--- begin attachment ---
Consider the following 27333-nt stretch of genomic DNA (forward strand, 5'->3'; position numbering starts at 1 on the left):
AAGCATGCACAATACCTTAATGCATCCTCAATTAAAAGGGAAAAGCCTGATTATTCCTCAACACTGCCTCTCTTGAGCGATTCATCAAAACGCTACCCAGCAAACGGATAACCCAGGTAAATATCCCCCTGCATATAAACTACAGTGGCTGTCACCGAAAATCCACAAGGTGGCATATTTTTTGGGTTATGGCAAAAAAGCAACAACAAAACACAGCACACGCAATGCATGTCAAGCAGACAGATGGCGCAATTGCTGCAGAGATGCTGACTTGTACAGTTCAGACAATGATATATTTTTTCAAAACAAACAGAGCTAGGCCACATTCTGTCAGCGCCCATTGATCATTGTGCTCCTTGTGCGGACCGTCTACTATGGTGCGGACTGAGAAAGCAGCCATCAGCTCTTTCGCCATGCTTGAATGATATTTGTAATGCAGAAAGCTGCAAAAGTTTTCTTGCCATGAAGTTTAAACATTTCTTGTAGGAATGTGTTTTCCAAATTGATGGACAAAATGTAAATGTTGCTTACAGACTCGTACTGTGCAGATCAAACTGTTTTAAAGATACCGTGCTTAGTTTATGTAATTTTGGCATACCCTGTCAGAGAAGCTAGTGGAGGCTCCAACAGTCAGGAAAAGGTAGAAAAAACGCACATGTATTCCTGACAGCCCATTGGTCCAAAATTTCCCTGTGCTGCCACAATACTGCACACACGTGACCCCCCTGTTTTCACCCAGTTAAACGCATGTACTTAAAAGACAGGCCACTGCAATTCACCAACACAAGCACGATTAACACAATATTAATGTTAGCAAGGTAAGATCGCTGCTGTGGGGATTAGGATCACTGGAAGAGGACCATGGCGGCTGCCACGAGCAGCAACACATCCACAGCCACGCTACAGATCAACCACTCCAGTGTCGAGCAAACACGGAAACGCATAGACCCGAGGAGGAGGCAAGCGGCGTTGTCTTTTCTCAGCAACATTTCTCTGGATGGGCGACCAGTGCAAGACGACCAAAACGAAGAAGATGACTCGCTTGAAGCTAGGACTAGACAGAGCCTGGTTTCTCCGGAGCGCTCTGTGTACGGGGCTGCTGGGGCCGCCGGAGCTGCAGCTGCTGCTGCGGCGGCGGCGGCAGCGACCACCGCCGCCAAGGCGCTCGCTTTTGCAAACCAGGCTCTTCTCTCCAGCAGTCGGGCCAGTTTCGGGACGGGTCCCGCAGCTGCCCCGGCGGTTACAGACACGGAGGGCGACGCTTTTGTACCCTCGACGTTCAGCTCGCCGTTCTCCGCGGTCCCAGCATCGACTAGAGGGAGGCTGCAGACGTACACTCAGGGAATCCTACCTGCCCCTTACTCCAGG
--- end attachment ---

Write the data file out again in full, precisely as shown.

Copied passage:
Consider the following 27333-nt stretch of genomic DNA (forward strand, 5'->3'; position numbering starts at 1 on the left):
AAGCATGCACAATACCTTAATGCATCCTCAATTAAAAGGGAAAAGCCTGATTATTCCTCAACACTGCCTCTCTTGAGCGATTCATCAAAACGCTACCCAGCAAACGGATAACCCAGGTAAATATCCCCCTGCATATAAACTACAGTGGCTGTCACCGAAAATCCACAAGGTGGCATATTTTTTGGGTTATGGCAAAAAAGCAACAACAAAACACAGCACACGCAATGCATGTCAAGCAGACAGATGGCGCAATTGCTGCAGAGATGCTGACTTGTACAGTTCAGACAATGATATATTTTTTCAAAACAAACAGAGCTAGGCCACATTCTGTCAGCGCCCATTGATCATTGTGCTCCTTGTGCGGACCGTCTACTATGGTGCGGACTGAGAAAGCAGCCATCAGCTCTTTCGCCATGCTTGAATGATATTTGTAATGCAGAAAGCTGCAAAAGTTTTCTTGCCATGAAGTTTAAACATTTCTTGTAGGAATGTGTTTTCCAAATTGATGGACAAAATGTAAATGTTGCTTACAGACTCGTACTGTGCAGATCAAACTGTTTTAAAGATACCGTGCTTAGTTTATGTAATTTTGGCATACCCTGTCAGAGAAGCTAGTGGAGGCTCCAACAGTCAGGAAAAGGTAGAAAAAACGCACATGTATTCCTGACAGCCCATTGGTCCAAAATTTCCCTGTGCTGCCACAATACTGCACACACGTGACCCCCCTGTTTTCACCCAGTTAAACGCATGTACTTAAAAGACAGGCCACTGCAATTCACCAACACAAGCACGATTAACACAATATTAATGTTAGCAAGGTAAGATCGCTGCTGTGGGGATTAGGATCACTGGAAGAGGACCATGGCGGCTGCCACGAGCAGCAACACATCCACAGCCACGCTACAGATCAACCACTCCAGTGTCGAGCAAACACGGAAACGCATAGACCCGAGGAGGAGGCAAGCGGCGTTGTCTTTTCTCAGCAACATTTCTCTGGATGGGCGACCAGTGCAAGACGACCAAAACGAAGAAGATGACTCGCTTGAAGCTAGGACTAGACAGAGCCTGGTTTCTCCGGAGCGCTCTGTGTACGGGGCTGCTGGGGCCGCCGGAGCTGCAGCTGCTGCTGCGGCGGCGGCGGCAGCGACCACCGCCGCCAAGGCGCTCGCTTTTGCAAACCAGGCTCTTCTCTCCAGCAGTCGGGCCAGTTTCGGGACGGGTCCCGCAGCTGCCCCGGCGGTTACAGACACGGAGGGCGACGCTTTTGTACCCTCGACGTTCAGCTCGCCGTTCTCCGCGGTCCCAGCATCGACTAGAGGGAGGCTGCAGACGTACACTCAGGGAATCCTACCTGCCCCTTACTCCAGG